B-26 Marauder Medium Bomber
The B-26 Marauder is one of the most recognizable planes produced by the Glenn L. Martin Company. Its origins are rooted in the development of the attack bomber in 1938 and 1939. The plane was designed to meet specifications outlined by the Army Air Corps for a new medium bomber. The Martin design, Model 179, incorporated many advanced design features, in many cases surpassing the requirements of the competition. Just weeks before fighting broke out in Europe, the Model 179 was chosen as the winner of the contract.
Originally awarded a contract for 201 planes, another 930 were ordered before the B-26 had even flown as part of President Roosevelt's "50,000-plane" program in the fall of 1940. November 25, 1940 saw the first flight of the B-26. After reviewing the performance of the aircraft, the British placed an order for 459 additional planes. It was the Royal Air Force (RAF) who gave the plane the name “Marauder,” in place of the company proposed name – the “Martian.” The company began delivering aircraft to the Air Corps in February 1941, with the RAF not receiving planes until 1942.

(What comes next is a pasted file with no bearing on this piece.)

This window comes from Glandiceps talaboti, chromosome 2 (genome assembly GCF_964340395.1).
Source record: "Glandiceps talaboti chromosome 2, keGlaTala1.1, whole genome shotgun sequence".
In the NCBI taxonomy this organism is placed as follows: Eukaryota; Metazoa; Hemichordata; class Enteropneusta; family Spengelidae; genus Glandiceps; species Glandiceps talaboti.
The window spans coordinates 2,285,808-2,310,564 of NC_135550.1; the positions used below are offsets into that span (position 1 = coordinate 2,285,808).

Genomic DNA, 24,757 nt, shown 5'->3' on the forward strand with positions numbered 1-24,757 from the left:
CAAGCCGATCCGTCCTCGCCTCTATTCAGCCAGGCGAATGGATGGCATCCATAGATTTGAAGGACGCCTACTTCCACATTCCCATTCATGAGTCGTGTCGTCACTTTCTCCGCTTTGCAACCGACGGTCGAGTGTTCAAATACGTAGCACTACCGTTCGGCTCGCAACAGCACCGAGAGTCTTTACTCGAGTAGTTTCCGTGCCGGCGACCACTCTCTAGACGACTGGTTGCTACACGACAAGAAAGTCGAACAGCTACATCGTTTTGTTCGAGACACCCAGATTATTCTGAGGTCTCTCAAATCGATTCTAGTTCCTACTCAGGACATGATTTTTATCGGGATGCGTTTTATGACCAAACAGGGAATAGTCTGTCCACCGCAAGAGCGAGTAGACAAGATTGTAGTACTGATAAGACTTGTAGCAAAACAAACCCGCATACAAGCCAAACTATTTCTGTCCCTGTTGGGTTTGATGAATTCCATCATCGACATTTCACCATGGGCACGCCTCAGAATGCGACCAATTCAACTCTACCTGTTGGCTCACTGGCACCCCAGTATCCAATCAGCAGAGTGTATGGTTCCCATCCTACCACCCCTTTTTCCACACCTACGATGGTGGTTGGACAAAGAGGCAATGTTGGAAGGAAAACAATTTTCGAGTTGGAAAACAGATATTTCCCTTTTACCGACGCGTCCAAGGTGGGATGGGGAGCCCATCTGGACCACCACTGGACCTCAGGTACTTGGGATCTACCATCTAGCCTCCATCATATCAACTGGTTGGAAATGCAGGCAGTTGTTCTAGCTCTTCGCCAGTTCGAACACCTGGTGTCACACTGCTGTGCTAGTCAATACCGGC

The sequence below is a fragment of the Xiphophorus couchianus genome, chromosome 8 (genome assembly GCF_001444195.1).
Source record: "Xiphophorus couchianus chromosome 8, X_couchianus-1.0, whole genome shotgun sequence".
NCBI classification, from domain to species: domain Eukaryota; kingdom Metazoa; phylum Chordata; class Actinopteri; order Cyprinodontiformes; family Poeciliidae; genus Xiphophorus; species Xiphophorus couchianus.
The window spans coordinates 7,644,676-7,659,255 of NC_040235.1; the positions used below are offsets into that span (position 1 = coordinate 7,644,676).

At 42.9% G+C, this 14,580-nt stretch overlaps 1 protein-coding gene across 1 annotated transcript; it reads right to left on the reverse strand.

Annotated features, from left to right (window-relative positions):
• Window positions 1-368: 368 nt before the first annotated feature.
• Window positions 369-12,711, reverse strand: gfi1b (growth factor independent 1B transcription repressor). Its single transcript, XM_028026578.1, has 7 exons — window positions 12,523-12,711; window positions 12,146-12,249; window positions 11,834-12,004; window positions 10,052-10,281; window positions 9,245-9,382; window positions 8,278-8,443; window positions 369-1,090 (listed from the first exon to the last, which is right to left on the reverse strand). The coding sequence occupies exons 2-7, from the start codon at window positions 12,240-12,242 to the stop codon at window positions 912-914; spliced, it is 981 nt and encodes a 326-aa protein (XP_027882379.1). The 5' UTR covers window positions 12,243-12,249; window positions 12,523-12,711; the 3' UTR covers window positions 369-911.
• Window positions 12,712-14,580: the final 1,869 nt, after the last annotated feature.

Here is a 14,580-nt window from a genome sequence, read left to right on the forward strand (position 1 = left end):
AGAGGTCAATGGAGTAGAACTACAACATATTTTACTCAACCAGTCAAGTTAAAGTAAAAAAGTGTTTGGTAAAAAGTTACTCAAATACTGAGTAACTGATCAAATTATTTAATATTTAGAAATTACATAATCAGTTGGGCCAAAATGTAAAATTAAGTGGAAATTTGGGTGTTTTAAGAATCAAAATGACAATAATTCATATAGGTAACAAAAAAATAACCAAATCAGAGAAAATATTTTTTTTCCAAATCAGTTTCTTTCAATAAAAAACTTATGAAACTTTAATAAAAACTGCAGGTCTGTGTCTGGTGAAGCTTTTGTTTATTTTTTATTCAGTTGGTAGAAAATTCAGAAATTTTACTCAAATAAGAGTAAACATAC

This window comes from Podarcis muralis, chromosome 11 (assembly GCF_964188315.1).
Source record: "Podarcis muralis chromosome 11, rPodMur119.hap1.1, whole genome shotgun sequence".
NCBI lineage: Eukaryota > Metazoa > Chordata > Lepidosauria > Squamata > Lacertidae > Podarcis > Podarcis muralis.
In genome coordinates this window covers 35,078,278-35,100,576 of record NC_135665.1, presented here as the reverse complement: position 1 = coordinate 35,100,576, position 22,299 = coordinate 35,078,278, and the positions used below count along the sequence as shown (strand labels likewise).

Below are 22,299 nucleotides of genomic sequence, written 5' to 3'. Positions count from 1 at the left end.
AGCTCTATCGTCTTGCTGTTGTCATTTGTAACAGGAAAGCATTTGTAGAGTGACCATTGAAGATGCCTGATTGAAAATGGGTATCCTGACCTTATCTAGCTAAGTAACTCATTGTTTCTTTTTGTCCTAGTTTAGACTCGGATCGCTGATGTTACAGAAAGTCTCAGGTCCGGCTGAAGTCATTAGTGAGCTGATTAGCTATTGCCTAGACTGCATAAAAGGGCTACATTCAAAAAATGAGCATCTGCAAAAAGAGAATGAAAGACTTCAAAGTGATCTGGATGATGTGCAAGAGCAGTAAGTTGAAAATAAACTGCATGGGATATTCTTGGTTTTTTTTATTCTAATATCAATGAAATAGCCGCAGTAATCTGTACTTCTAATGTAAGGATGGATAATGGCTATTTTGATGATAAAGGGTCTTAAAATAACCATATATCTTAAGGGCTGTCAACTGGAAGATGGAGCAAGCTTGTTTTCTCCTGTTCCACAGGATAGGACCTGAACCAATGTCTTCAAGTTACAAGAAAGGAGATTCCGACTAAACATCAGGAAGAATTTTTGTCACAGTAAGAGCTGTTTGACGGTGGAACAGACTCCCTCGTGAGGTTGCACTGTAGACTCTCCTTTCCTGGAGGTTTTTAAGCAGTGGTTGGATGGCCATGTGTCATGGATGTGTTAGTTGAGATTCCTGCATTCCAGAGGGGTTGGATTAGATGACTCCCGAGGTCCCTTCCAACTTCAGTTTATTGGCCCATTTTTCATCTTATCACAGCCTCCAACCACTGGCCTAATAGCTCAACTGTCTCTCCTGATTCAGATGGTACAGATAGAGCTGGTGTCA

In response to the coming war, the B-26 had been rushed from the drawing board to the production line. This led to many early problems with the B-26. The B-26 had high take-off and landing speeds due to the high wing loads of the aircraft. This resulted in several training accidents with pilots at MacDill Field, where training pilots nicknamed the plane “the widow maker.” In response to these early problems, several steps were taken, including a number of design improvements.
The Marauder was initially deployed to the Pacific, but long take-off and landing distances hampered its effectiveness. Bomber groups were shifted to North Africa and Europe where the B-26 eventually experienced greater success. Early missions in Europe, however, did not go well. An infamous disaster occurred when a planned mission to knock out a power station in Ijmuiden, Holland, ended in disaster with ten bombers lost and one aborted. These types of incidents led war planners in Europe to order a halt to the low level bombing missions that had been effective in Japan. The change to higher altitude runs, adding fighter escort and a design that proved extremely resistant to anti-aircraft fire led to far fewer losses. At the end of the war, the Army Air Force lost fewer Marauders than any other bomber. In May 1944, “Hell’s Belle II” was the first Marauder to reach the 100 mission milestone.
As the war ended, so did the life of the Marauder. The Air Force quickly moved to take the planes out of service and by the end of 1948 all of the Marauders had been removed. Few of the 5,266 Marauders that were built remain, most of these held in museum collections.
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B-26G Marauder Specifications
Span: 71’ 0”
Length: 58’ 6”
Height: 20’ 3”
Loaded Weight: 37,000 lb
Max Speed: 285 mph
Cruising Speed: 190 mph
Service Ceiling: 19,800 ft
Range: 1,100 miles